Low Back Pain in Primary Care: A Description of 1250 Patients with Low Back Pain in Danish General and Chiropractic Practice

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SOURCE:   Int J Family Med. 2014 (Nov 4);   2014:   106102 ~ FULL TEXT

Lise Hestbaek, Anders Munck, Lisbeth Hartvigsen,
Dorte Ejg Jarbøl, Jens Søndergaard, and Alice Kongsted

Department of Sports Science and Clinical Biomechanics,
University of Southern Denmark,
5230 Odense, Denmark

Study Design.   Baseline description of a multicenter cohort study.

Objective.   To describe patients with low back pain (LBP) in both chiropractic and general practice in Denmark.

Background.   To optimize standards of care in the primary healthcare sector, detailed knowledge of the patient populations in different settings is needed. In Denmark, most LBP-patients access primary healthcare through chiropractic or general practice.

Methods.   Chiropractors and general practitioners recruited adult patients seeking care for LBP. Extensive baseline questionnaires were obtained and descriptive analyses presented separately for general and chiropractic practice patients, Mann-Whitney rank sum test and Pearson’s chi-square test, were used to test for differences between the two populations.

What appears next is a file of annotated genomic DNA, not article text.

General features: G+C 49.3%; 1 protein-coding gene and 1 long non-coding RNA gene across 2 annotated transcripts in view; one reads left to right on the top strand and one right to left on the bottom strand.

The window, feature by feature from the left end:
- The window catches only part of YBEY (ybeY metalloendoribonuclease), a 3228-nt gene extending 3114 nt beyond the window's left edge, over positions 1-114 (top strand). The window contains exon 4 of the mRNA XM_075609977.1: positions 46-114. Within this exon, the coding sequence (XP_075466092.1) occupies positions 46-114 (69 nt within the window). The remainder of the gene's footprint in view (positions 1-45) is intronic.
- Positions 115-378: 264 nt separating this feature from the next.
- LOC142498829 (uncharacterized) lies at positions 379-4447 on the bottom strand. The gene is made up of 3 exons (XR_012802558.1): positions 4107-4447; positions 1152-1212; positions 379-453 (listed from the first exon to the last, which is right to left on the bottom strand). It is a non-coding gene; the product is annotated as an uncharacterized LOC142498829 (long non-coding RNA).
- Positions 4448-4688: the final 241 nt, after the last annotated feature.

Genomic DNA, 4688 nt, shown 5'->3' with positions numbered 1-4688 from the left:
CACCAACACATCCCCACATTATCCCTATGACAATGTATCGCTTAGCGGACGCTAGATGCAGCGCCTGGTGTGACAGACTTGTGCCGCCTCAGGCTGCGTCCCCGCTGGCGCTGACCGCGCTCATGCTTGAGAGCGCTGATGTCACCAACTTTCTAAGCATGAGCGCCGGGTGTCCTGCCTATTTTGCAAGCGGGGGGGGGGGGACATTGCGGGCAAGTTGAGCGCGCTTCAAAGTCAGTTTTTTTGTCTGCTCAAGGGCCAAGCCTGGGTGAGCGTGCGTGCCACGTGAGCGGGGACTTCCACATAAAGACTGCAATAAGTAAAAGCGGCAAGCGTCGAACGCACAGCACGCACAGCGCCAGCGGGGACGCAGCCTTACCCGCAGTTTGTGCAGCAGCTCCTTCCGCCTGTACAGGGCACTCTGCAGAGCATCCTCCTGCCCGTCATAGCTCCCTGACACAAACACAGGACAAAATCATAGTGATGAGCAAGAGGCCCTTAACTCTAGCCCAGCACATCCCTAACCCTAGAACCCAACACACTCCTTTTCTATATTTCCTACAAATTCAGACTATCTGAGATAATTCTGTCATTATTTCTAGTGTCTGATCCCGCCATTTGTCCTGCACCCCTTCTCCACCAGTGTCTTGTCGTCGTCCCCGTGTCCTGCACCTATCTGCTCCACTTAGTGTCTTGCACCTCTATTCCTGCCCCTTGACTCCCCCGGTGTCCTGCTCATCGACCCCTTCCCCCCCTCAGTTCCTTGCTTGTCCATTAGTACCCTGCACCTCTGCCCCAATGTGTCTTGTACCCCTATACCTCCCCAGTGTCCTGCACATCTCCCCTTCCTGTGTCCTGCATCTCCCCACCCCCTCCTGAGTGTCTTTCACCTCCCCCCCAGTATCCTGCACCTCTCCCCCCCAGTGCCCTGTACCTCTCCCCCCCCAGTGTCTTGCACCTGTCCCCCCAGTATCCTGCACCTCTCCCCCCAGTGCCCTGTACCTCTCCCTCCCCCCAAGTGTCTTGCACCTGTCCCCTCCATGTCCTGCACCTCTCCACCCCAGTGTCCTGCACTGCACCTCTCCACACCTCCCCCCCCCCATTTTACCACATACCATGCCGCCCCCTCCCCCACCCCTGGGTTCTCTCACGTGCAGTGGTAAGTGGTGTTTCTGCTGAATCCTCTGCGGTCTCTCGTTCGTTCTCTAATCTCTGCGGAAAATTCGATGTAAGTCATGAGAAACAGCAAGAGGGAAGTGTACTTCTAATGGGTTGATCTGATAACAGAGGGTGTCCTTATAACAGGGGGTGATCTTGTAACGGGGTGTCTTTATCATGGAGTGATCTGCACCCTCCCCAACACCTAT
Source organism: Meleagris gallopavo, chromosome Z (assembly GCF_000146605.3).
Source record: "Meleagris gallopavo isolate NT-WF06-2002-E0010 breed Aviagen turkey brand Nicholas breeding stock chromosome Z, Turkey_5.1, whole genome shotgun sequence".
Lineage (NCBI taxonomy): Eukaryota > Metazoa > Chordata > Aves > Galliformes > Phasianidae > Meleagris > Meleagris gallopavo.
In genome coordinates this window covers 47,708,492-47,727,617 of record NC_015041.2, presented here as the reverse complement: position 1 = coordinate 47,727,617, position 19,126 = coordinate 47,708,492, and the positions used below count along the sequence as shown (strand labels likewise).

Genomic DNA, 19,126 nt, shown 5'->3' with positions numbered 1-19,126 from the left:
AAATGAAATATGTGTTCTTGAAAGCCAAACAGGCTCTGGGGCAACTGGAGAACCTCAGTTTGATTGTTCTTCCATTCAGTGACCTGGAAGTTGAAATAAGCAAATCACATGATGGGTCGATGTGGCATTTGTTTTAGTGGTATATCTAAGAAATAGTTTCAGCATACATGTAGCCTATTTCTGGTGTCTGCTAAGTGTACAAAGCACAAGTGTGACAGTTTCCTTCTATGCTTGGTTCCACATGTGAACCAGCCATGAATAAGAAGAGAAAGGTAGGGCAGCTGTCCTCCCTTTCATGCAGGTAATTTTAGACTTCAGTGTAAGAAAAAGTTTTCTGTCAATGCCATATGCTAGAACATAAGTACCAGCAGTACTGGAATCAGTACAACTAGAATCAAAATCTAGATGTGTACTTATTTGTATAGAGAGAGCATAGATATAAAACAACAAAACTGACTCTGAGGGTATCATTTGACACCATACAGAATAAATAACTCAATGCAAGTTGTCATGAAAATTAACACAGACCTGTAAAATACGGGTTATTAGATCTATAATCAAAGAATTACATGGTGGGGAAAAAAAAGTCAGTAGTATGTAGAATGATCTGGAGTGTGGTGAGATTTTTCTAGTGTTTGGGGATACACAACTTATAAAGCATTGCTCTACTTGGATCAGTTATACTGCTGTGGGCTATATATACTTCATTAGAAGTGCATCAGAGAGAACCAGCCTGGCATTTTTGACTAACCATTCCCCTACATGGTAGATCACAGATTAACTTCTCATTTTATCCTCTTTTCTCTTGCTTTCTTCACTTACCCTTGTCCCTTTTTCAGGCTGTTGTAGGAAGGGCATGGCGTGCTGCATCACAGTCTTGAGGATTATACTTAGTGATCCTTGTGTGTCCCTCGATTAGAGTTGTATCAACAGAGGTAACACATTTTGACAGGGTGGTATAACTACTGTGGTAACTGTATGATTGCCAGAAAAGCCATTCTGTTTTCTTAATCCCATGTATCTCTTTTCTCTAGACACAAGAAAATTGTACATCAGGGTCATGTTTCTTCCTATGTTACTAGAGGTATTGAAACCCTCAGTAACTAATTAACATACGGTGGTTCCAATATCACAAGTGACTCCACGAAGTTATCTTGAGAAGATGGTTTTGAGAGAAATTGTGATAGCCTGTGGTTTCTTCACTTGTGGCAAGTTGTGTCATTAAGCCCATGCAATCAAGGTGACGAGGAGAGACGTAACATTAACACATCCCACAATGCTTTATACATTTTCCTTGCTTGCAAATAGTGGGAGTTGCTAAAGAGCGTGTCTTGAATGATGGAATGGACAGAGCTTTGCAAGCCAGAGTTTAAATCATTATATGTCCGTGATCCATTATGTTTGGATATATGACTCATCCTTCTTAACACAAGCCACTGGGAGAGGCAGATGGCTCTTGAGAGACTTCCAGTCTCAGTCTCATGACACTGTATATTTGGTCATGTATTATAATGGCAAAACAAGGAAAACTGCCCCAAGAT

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Results.   Questionnaires were returned from 934 patients in chiropractic practice and 319 patients from general practice. Four out of five patients had had previous episodes, one-fourth were on sick leave, and the LBP considerably limited daily activities. The general practice patients were slightly older and less educated, more often females, and generally worse on all disease-related parameters than chiropractic patients. All differences were statistically significant.

Conclusions.   LBP in primary care was recurrent, causing sick leave and activity limitations. There were clear differences between the chiropractic and general practice populations in this study.


From the FULL TEXT Article:


Low back pain (LBP) is the leading cause for years lived with disability worldwide [1] and the cost for society is huge. In Denmark, the accumulated societal costs related to back pain were estimated at 2.8 billion US dollar in 2005, almost equivalent to one percent of the NGP [2], with the vast majority of the costs being spent on the minority of the cases that become chronic. Therefore, focus has centered on chronic patients in secondary and tertiary care settings whereas patients in primary healthcare have received less attention. This is in spite of almost all initial consultations occurring in primary care and musculoskeletal problems being one of the most common reasons for consultation. [3] Among politicians and health care planners, there is a growing awareness of the important role of primary care as the “first line of defense” in reducing chronicity and long-term disability. This has led to increased demands for implementation of clinical guidelines, quality assessment and assurance, consensus about “best treatment,” and so forth.

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